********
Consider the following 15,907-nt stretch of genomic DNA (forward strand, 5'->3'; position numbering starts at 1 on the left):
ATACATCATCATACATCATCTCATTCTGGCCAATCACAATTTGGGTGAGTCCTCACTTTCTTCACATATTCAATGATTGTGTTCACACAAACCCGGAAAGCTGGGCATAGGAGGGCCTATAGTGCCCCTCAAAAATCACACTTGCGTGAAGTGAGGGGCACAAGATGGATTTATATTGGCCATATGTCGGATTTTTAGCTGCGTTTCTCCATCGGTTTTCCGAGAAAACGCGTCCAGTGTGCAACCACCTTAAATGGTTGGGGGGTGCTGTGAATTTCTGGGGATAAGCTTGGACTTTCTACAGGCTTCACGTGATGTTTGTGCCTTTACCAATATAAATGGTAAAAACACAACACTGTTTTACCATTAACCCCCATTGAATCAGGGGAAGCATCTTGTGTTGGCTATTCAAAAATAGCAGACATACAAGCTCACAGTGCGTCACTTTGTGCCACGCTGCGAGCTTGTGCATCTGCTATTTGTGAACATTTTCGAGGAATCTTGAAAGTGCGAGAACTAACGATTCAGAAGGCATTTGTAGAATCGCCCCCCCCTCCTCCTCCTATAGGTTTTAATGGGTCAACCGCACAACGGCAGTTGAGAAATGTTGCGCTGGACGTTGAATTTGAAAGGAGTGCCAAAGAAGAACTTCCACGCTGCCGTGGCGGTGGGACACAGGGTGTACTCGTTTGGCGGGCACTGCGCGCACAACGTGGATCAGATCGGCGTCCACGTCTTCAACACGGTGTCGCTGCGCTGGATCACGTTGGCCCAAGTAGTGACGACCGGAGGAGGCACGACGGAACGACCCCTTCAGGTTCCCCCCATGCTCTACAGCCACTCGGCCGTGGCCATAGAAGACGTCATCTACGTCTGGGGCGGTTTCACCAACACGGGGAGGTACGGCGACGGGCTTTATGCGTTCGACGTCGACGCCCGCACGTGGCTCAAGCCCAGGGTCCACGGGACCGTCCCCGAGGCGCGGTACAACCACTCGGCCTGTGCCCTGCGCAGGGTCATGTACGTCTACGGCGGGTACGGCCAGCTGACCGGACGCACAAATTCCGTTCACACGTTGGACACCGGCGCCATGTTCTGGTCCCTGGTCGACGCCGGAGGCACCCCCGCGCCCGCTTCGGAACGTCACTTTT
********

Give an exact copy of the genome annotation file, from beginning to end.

Consider the following 15,907-nt stretch of genomic DNA (forward strand, 5'->3'; position numbering starts at 1 on the left):
ATACATCATCATACATCATCTCATTCTGGCCAATCACAATTTGGGTGAGTCCTCACTTTCTTCACATATTCAATGATTGTGTTCACACAAACCCGGAAAGCTGGGCATAGGAGGGCCTATAGTGCCCCTCAAAAATCACACTTGCGTGAAGTGAGGGGCACAAGATGGATTTATATTGGCCATATGTCGGATTTTTAGCTGCGTTTCTCCATCGGTTTTCCGAGAAAACGCGTCCAGTGTGCAACCACCTTAAATGGTTGGGGGGTGCTGTGAATTTCTGGGGATAAGCTTGGACTTTCTACAGGCTTCACGTGATGTTTGTGCCTTTACCAATATAAATGGTAAAAACACAACACTGTTTTACCATTAACCCCCATTGAATCAGGGGAAGCATCTTGTGTTGGCTATTCAAAAATAGCAGACATACAAGCTCACAGTGCGTCACTTTGTGCCACGCTGCGAGCTTGTGCATCTGCTATTTGTGAACATTTTCGAGGAATCTTGAAAGTGCGAGAACTAACGATTCAGAAGGCATTTGTAGAATCGCCCCCCCCTCCTCCTCCTATAGGTTTTAATGGGTCAACCGCACAACGGCAGTTGAGAAATGTTGCGCTGGACGTTGAATTTGAAAGGAGTGCCAAAGAAGAACTTCCACGCTGCCGTGGCGGTGGGACACAGGGTGTACTCGTTTGGCGGGCACTGCGCGCACAACGTGGATCAGATCGGCGTCCACGTCTTCAACACGGTGTCGCTGCGCTGGATCACGTTGGCCCAAGTAGTGACGACCGGAGGAGGCACGACGGAACGACCCCTTCAGGTTCCCCCCATGCTCTACAGCCACTCGGCCGTGGCCATAGAAGACGTCATCTACGTCTGGGGCGGTTTCACCAACACGGGGAGGTACGGCGACGGGCTTTATGCGTTCGACGTCGACGCCCGCACGTGGCTCAAGCCCAGGGTCCACGGGACCGTCCCCGAGGCGCGGTACAACCACTCGGCCTGTGCCCTGCGCAGGGTCATGTACGTCTACGGCGGGTACGGCCAGCTGACCGGACGCACAAATTCCGTTCACACGTTGGACACCGGCGCCATGTTCTGGTCCCTGGTCGACGCCGGAGGCACCCCCGCGCCCGCTTCGGAACGTCACTTTT